For CEOs, it may pay to lay off
Businessman with $100 bills in suit jacket pocket.
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STEVE CHIOTAKIS: Another broadside this morning in the battle over executive pay. A report from a liberal think-tank concludes: if you're the CEO,
it's a good deal to slash jobs. And the executives who laid off the most workers? They ended up with the fattest paychecks.
Marketplace's Mitchell Hartman has more.
MITCHELL HARTMAN: The Institute for Policy Studies looked at the 50 companies with the most layoffs -- like Johnson & Johnson, Wal-Mart, Verizon. Their CEOs made 40 percent more last year than the typical big-company CEO, says researcher Sarah Anderson.
SARAH ANDERSON: There's still the idea that when an executive slashes thousands of workers that they are making the tough decisions necessary to make their company mean and lean.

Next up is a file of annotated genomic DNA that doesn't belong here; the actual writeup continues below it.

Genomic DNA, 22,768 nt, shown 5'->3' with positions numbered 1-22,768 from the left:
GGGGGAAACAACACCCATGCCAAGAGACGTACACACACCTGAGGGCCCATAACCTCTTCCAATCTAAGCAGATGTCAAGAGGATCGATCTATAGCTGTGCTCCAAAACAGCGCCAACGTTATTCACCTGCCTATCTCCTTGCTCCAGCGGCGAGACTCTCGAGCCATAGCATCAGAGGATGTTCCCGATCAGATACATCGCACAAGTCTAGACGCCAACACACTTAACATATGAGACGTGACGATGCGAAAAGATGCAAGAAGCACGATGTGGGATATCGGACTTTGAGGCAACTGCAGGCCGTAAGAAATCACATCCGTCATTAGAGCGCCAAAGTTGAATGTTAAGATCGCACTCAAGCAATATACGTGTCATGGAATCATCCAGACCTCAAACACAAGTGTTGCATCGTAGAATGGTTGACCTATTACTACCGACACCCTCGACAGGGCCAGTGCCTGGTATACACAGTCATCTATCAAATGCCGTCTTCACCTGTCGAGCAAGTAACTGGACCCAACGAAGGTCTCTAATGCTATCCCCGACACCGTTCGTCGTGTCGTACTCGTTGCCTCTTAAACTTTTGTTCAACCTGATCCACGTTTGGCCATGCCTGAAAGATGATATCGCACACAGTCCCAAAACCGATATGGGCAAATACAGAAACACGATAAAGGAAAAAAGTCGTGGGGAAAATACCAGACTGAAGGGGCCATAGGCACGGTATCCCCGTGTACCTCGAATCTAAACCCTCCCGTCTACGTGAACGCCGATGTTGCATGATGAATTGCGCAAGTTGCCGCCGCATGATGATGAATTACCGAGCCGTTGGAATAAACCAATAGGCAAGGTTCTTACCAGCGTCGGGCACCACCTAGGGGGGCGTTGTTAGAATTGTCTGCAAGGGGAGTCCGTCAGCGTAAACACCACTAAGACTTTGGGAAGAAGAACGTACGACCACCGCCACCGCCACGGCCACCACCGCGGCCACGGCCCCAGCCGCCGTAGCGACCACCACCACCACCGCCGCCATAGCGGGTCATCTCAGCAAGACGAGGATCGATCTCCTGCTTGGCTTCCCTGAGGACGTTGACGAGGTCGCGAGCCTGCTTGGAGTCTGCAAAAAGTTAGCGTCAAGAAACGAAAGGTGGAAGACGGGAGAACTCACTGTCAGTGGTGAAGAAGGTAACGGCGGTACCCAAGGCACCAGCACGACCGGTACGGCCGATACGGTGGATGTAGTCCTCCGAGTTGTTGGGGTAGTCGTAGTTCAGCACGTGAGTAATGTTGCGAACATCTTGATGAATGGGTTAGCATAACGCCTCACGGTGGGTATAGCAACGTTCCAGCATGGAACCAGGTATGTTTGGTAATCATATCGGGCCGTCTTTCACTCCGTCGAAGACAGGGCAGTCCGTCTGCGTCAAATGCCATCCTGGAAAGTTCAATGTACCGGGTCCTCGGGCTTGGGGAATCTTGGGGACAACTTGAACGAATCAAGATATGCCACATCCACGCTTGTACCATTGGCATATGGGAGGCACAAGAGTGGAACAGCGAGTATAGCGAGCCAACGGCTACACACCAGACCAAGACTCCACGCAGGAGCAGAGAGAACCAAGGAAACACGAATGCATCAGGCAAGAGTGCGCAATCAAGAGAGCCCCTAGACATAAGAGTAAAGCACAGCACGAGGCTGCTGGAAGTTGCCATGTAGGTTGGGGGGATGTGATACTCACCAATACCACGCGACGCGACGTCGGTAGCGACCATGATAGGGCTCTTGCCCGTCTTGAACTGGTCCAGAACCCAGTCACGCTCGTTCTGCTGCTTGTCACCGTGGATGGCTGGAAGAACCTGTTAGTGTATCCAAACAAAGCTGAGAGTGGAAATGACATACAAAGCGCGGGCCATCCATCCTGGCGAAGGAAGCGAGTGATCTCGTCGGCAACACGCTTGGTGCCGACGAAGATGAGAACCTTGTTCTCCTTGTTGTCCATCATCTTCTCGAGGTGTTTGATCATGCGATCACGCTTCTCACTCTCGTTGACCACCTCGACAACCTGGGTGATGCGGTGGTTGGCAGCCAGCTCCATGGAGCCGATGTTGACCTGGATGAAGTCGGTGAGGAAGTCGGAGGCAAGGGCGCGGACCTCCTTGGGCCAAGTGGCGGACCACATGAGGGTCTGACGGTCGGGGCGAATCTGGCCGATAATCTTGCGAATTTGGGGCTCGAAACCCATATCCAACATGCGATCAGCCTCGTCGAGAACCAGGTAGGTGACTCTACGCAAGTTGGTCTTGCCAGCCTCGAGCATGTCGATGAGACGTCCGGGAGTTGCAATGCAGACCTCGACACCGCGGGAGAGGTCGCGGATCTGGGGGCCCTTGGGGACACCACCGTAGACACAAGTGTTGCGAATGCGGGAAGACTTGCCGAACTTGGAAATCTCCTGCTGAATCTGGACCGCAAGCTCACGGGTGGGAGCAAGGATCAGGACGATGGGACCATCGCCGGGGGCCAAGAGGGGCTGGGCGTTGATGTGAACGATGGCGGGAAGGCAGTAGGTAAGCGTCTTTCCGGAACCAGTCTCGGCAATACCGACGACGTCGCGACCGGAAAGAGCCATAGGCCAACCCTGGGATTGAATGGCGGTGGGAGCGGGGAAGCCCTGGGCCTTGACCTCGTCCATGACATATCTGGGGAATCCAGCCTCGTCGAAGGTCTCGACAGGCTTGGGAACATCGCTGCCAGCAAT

PETER COHAN: I think the numbers actually make sense from a shareholder-value standpoint.
Management consultant Peter Cohan says these CEOs have been doing the right thing -- cutting costs to align the money going out with the money coming in.
COHAN: It is difficult to fire 6,000 people. It does help companies survive, so I think that you should be rewarding CEOs for doing that.
Sarah Anderson says that favors short-term profits over future prosperity.
ANDERSON: There's growing evidence that mass layoffs have serious long-term costs.
Like poor morale, and having to hire and retrain again when the economy turns around.
I'm Mitchell Hartman for Marketplace.